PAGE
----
12-STRING GUITAR MOTIFS for Fall of the Titans

 

I’ve had a wonderful run of well-attended shows at Grendel’s Den on Harvard Square this winter and want to thank Kari Kuelzer, Charlie Gargano, Joe Froeber and the great staff at Grendel’s for making all the evenings run so smoothly.

Everybody’s having a good time.

This season’s last show is Sunday night, March 31 at 6 p.m.

FALL OF THE TITANS

TICKETS $15

HARPING FOR BEOWULF

HARPING FOR BEOWULF/Video

I sat in my living room beneath my old tin ceiling this morning and recorded this quick extemporization on my Celtic harp. It’s a lovely instrument that creates an atmospheric music, which fits well while describing how in 1563, the year before Shakespeare’s birth, a scholar named Lawrence Nowell discovered the dusty manuscript of Beowulf in his master’s library. No one had seen it in five hundred years.

I’ll be returning to Grendel’s Den on Harvard Square this Sunday, March 11, 2018 at 5:30 p.m. to talk about that and then perform BEOWULF: THE ONLY ONE, probably my favorite story to tell these days. The score is on 12-string guitar, with leitmotifs for various characters. It’s a rather bloody and elemental story, and so children aren’t invited to experience it. But adults are.

Details and tickets are here.

Eclipse Tales south of Boston tomorrow at 3 pm!

If you’re free or know anyone who is tomorrow, Thursday August 10th at 3 pm, come hear WHEN THE MOON DANCED WITH THE SUN: Tales for an Eclipse! at the Dighton Public Library in Dighton, MA. The performance is free to the public and appropriate for families. Fun music, amusing and amazing stories, plus a little info about the upcoming eclipse!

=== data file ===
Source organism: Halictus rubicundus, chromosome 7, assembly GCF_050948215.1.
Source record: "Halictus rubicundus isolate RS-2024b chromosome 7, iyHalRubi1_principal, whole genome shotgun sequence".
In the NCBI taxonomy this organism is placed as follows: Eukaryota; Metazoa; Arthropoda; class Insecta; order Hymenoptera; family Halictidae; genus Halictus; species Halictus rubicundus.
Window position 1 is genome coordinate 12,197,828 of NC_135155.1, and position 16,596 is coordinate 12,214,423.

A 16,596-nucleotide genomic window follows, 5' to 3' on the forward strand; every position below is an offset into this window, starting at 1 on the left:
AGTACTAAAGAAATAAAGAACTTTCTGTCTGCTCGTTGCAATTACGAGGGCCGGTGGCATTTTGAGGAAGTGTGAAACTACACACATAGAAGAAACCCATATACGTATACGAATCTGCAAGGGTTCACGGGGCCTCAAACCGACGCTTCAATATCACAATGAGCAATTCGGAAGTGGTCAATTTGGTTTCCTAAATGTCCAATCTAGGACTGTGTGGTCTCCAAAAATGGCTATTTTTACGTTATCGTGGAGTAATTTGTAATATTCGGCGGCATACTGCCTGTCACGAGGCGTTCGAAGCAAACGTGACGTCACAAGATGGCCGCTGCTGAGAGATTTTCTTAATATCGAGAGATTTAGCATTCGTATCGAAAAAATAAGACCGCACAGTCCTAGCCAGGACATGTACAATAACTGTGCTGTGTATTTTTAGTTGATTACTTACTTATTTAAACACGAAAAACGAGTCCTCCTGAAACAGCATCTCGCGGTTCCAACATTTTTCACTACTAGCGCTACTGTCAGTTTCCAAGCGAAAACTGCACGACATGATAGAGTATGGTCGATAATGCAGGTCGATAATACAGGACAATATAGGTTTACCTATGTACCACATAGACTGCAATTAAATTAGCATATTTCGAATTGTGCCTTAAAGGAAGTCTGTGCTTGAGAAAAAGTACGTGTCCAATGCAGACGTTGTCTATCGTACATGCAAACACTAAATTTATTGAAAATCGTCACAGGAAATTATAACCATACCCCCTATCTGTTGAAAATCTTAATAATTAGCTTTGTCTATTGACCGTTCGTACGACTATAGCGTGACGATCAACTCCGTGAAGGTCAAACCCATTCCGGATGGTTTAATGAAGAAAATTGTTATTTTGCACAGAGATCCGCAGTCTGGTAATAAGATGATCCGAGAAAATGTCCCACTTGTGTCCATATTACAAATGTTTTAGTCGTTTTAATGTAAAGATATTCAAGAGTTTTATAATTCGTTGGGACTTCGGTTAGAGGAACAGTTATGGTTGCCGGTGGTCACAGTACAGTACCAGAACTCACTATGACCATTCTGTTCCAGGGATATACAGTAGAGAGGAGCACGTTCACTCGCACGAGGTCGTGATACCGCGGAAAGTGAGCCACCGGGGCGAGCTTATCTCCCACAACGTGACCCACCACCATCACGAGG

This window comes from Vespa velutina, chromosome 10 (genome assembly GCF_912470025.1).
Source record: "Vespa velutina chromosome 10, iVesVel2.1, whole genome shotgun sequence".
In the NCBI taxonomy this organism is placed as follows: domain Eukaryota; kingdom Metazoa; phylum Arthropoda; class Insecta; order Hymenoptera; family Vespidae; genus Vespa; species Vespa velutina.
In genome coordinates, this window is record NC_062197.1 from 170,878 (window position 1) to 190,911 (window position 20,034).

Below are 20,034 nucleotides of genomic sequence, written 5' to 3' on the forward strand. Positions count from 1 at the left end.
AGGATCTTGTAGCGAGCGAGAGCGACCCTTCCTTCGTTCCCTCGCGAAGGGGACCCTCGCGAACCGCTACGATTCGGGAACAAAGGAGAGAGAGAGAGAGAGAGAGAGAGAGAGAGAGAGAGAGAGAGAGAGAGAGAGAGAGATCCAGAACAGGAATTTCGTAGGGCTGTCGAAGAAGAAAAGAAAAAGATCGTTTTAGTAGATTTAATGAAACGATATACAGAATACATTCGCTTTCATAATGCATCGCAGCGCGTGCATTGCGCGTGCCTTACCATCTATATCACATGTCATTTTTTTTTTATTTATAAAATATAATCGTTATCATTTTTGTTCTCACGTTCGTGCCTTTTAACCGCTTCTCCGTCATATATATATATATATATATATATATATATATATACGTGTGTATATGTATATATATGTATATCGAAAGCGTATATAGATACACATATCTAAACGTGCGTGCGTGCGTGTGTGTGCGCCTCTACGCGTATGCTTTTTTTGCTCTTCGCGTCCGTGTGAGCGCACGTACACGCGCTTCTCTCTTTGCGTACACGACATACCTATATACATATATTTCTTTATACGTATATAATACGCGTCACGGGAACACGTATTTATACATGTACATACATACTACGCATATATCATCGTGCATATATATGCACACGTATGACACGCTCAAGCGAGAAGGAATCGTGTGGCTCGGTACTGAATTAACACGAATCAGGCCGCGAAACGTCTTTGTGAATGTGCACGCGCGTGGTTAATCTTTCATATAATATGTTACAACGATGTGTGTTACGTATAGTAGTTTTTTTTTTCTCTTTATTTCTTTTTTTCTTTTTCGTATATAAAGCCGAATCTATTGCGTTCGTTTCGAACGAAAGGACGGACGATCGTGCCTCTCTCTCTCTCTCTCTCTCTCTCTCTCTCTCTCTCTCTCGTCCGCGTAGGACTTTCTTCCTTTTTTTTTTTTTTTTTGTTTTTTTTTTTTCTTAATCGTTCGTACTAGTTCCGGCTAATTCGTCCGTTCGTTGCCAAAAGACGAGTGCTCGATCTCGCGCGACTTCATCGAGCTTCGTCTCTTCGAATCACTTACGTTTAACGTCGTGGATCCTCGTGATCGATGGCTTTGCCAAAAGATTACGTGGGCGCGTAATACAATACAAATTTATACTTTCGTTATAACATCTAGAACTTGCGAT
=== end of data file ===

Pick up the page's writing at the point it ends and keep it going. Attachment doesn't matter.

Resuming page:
Hercules, Rage and Women

In the genuine myth (if that’s not an oxymoron) of Hercules, he’s a prince destined to be king and early on marries his first wife, Megara. They have children until Hera, who hates him, sends a madness and while blindly raging, he kills his young family. The guilt that devours him afterwards is intolerable, but Zeus and the Fates decree that if he can perform his famous labors, the guilt will end. This promise drives him through much of the story, during which he avoids women, afraid he’ll lose his mind and kill them, too.

 
Halfway through his Underworld recounting of his life, Persephone asks him about women. Weren’t there any? All those years? No, he says, but talks about the finest woman he ever met, Queen Alcestis, who’d taken her own life so her husband could live on. Hercules had rescued her from the Underworld, for which Hades has yet to forgive him. Then he asks about the Queen of the Amazons, Hippolyta, who he’d been tricked into killing by Hera, and how she’s doing in the Land of the Dead. After telling her story, Hades agrees to treat her ghost with a little more kindness.

 
Constantly filled with rage, Hercules spends a lifetime trying overcome it. It doesn’t really leave him until he spends three years as a slave to Queen Omphale for yet another murder. Accepting the punishment, he’s shocked when she takes his lion skin and commands him to dress like a woman, condemned to weaving with the girls. He learns to make his own dresses. Few people know about this cross-dressing episode in the myth. Yet it is only after this that he truly learns to appreciate women, and is finally free to love again.

 
Still, in the end, love is his undoing. His second wife, Deianira, loves him completely and they live together for years. Yet it is she who causes his death. To find out how, come listen to the tale, Hercules in Hell, this coming Sunday night, April 23 at 8:00 pm at Grendel’s Den in Cambridge, MA.

 
It’s a shocking, twisting tale. Told with 12-string guitar. An adult telling.

 

Tickets are here.